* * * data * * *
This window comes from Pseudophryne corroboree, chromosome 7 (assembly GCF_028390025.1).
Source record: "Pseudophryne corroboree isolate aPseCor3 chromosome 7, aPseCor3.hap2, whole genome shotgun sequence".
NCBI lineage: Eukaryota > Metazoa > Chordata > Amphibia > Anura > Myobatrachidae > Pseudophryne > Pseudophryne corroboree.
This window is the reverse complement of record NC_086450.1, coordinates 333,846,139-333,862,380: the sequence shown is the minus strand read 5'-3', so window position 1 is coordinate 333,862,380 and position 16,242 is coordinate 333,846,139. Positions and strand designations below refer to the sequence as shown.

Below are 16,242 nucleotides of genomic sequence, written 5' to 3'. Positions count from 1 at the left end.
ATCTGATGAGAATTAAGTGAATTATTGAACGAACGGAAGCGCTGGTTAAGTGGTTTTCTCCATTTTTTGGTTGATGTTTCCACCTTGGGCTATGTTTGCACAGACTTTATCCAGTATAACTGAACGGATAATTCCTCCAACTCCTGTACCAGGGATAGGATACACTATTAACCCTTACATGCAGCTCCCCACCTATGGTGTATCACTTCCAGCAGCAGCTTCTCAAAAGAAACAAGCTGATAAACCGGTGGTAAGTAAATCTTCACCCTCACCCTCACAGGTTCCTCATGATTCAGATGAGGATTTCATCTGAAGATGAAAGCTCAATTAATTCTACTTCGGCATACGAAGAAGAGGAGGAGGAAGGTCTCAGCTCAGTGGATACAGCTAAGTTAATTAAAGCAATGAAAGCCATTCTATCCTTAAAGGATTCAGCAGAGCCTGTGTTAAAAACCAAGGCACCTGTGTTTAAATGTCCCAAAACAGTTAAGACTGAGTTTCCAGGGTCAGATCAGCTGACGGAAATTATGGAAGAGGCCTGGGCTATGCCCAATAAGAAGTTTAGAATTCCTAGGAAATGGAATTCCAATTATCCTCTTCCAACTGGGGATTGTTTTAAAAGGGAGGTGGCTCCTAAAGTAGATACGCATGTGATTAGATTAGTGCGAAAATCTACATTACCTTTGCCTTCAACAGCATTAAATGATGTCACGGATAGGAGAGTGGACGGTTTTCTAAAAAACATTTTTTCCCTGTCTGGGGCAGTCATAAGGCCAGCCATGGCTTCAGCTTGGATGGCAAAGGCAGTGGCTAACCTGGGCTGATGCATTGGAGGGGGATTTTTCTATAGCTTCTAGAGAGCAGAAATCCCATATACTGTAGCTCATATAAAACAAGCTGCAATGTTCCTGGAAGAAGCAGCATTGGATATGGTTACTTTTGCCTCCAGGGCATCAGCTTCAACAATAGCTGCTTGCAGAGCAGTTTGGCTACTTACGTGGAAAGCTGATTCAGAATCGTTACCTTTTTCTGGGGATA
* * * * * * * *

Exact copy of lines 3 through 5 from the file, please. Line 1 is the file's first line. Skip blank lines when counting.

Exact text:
NCBI lineage: Eukaryota > Metazoa > Chordata > Amphibia > Anura > Myobatrachidae > Pseudophryne > Pseudophryne corroboree.
This window is the reverse complement of record NC_086450.1, coordinates 333,846,139-333,862,380: the sequence shown is the minus strand read 5'-3', so window position 1 is coordinate 333,862,380 and position 16,242 is coordinate 333,846,139. Positions and strand designations below refer to the sequence as shown.

Below are 16,242 nucleotides of genomic sequence, written 5' to 3'. Positions count from 1 at the left end.